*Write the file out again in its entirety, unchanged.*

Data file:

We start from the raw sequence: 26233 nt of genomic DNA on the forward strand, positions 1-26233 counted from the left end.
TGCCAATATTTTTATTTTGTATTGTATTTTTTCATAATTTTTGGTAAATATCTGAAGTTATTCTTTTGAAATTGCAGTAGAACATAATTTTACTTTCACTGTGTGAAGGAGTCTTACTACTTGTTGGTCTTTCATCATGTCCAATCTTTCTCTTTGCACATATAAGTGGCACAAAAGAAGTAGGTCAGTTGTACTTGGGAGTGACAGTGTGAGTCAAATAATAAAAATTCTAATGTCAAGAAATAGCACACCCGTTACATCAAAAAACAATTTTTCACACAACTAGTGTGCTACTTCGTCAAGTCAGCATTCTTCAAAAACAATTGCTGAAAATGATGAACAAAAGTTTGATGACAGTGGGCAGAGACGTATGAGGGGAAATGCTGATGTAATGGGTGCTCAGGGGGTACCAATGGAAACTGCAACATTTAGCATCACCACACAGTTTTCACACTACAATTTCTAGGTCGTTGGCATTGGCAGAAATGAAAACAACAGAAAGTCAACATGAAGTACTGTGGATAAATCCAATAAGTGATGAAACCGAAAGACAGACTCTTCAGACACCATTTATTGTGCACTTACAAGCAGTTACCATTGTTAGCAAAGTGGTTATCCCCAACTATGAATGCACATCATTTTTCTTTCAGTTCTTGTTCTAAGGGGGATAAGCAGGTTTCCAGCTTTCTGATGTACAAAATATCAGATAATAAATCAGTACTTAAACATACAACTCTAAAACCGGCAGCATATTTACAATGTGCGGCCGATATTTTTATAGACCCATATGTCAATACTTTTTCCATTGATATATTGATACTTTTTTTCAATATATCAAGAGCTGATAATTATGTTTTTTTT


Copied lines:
We start from the raw sequence: 26233 nt of genomic DNA on the forward strand, positions 1-26233 counted from the left end.
TGCCAATATTTTTATTTTGTATTGTATTTTTTCATAATTTTTGGTAAATATCTGAAGTTATTCTTTTGAAATTGCAGTAGAACATAATTTTACTTTCACTGTGTGAAGGAGTCTTACTACTTGTTGGTCTTTCATCATGTCCAATCTTTCTCTTTGCACATATAAGTGGCACAAAAGAAGTAGGTCAGTTGTACTTGGGAGTGACAGTGTGAGTCAAATAATAAAAATTCTAATGTCAAGAAATAGCACACCCGTTACATCAAAAAACAATTTTTCACACAACTAGTGTGCTACTTCGTCAAGTCAGCATTCTTCAAAAACAATTGCTGAAAATGATGAACAAAAGTTTGATGACAGTGGGCAGAGACGTATGAGGGGAAATGCTGATGTAATGGGTGCTCAGGGGGTACCAATGGAAACTGCAACATTTAGCATCACCACACAGTTTTCACACTACAATTTCTAGGTCGTTGGCATTGGCAGAAATGAAAACAACAGAAAGTCAACATGAAGTACTGTGGATAAATCCAATAAGTGATGAAACCGAAAGACAGACTCTTCAGACACCATTTATTGTGCACTTACAAGCAGTTACCATTGTTAGCAAAGTGGTTATCCCCAACTATGAATGCACATCATTTTTCTTTCAGTTCTTGTTCTAAGGGGGATAAGCAGGTTTCCAGCTTTCTGATGTACAAAATATCAGATAATAAATCAGTACTTAAACATACAACTCTAAAACCGGCAGCATATTTACAATGTGCGGCCGATATTTTTATAGACCCATATGTCAATACTTTTTCCATTGATATATTGATACTTTTTTTCAATATATCAAGAGCTGATAATTATGTTTTTTTT